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The importance of classroom expectations and how to set them

The importance of classroom expectations (and how to set them)

3 min read
  • Motivation, Resilience & Growth Mindset

As the academic year is now in full swing, it is worth considering this quote from renowned educationalist, Bill Rogers: “You establish what you establish”.

What does this mean at the beginning of the year? Well, if you start establishing high expectations now, and reinforce them consistently throughout the school year, you’ll give your students the best chance of success. Let’s take a look at the research behind it – and what happens if you keep your expectations low as a teacher…

Why expectations matter in the classroom

The power of expectations has been well researched in education. Here is what we currently know…

The Pygmalion Effect

In Greek mythology, Pygmalion was a celebrated sculptor, who loved one of his statues so much that it turned into a real life being. This story gave its name to the Pygmalion Effect, which is the term given to the phenomenon of people raising their achievement and living up to someone’s high expectations.

This effect is reflected in research, which had found that when teachers were falsely told that randomly selected students had the potential to be high achievers, these students improved the most academically by the end of the year. Why was that? Well, since the teachers had higher hopes and standards for these students, they ended up giving them both more challenge and support.

The Golem Effect 

The opposite of the Pygmalion Effect is the Golem Effect. In several Jewish myths, the Golem is a creature made of unfinished and raw clay which eventually becomes a violent monster. This effect describes how having low expectations of someone can lead them to meet these expectations and, as a result, perform poorly.

A study on the Golem Effect in an education setting found that lower expectations made the teachers react more negatively to the students, which made them, in turn, perform worse academically. This is because having low expectations promotes self-handicapping behaviours and creates a self-fulfilling prophecy, where students fall short because they and/or their teachers do not think they can thrive.

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3 tips on managing expectations in the classroom

So, now that we know the importance of expectations, here are three ways to display and reinforce high expectations so all your students can flourish during this school year.

Start early on positive external voice

Research has found that the effect of expectations is the most prominent at the beginning of the school year. This is because students have no preconceived notions and seek support on what is realistically achievable. If you give students affirmation that they can do well before they start doubting themselves, it allows them to internalise this belief, which becomes a huge advantage.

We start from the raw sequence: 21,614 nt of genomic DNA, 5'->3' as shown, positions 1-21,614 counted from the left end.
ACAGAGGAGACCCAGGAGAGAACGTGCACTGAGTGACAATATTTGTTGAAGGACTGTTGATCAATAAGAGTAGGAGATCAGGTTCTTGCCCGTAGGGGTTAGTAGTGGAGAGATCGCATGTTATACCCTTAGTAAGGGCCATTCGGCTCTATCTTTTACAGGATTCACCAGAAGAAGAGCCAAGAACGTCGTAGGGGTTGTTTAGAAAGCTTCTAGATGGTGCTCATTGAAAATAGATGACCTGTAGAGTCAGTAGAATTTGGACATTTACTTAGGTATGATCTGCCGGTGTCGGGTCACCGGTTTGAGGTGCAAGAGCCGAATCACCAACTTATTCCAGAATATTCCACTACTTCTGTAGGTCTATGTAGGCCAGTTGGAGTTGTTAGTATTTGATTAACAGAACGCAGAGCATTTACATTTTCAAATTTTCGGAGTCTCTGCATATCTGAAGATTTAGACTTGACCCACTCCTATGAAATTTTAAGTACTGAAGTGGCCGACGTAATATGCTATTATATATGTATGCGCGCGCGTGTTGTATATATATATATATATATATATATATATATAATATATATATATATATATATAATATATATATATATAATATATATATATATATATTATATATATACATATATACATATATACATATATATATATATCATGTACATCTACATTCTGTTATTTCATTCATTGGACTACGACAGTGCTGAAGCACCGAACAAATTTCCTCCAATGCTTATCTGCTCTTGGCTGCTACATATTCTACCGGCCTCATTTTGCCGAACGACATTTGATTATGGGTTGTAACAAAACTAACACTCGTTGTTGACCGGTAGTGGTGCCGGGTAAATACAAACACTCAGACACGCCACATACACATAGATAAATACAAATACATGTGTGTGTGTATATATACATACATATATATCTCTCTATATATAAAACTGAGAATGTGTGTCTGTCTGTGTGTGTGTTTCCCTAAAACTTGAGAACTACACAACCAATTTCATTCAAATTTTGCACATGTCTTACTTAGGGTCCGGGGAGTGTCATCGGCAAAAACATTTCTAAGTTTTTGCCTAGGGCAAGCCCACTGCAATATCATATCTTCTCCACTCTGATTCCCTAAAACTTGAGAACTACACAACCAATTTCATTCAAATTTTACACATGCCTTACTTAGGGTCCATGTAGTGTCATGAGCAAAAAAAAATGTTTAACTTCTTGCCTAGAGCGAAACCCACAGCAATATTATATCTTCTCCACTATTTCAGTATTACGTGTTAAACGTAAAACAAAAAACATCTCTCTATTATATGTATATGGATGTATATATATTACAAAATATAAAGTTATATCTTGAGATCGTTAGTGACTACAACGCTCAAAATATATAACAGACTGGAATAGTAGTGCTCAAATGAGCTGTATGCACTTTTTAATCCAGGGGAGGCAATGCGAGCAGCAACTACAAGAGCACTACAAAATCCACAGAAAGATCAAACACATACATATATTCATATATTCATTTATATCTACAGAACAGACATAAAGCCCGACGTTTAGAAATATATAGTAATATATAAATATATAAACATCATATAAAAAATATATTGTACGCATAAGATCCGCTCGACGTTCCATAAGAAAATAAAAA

Bring parents/guardians into the picture 

Recent research has found that high expectations from students’ parents or guardians are strongly associated with the high academic achievement of their children. Emphasise to parents that their expectations play a big role in their child’s success at school and encourage them to value education and set high expectations.

This is not the only way to involve parents and guardians – other parental strategies have been found to help their children get better grades. Read more about it here.

Don’t go overboard

Studies have found that when expectations are unrealistic and far exceed a student’s ability, it can worsen their academic performance. Moreover, these expectations can overwhelm students with pressure, leading to stress and anxiety. Try to set realistically high and positive expectations for students, make it clear to them that they can achieve them, and help them come up with a plan to do so.

Final thoughts

It is difficult to rise above low expectations. If you set your expectations just right (that is, both challenging and realistic), it will help your students reach their full potential and flourish in school. Targeting the start of a year, term or project may offer our best bet in how to do so, along with bringing family members and guardians along as well.

About the editor

Bradley Busch

Bradley Busch

Bradley Busch is a Chartered Psychologist and a leading expert on illuminating Cognitive Science research in education. As Director at InnerDrive, his work focuses on translating complex psychological research in a way that is accessible and helpful. He has delivered thousands of workshops for educators and students, helping improve how they think, learn and perform. Bradley is also a prolific writer: he co-authored four books including Teaching & Learning Illuminated and The Science of Learning, as well as regularly featuring in publications such as The Guardian and The Telegraph.

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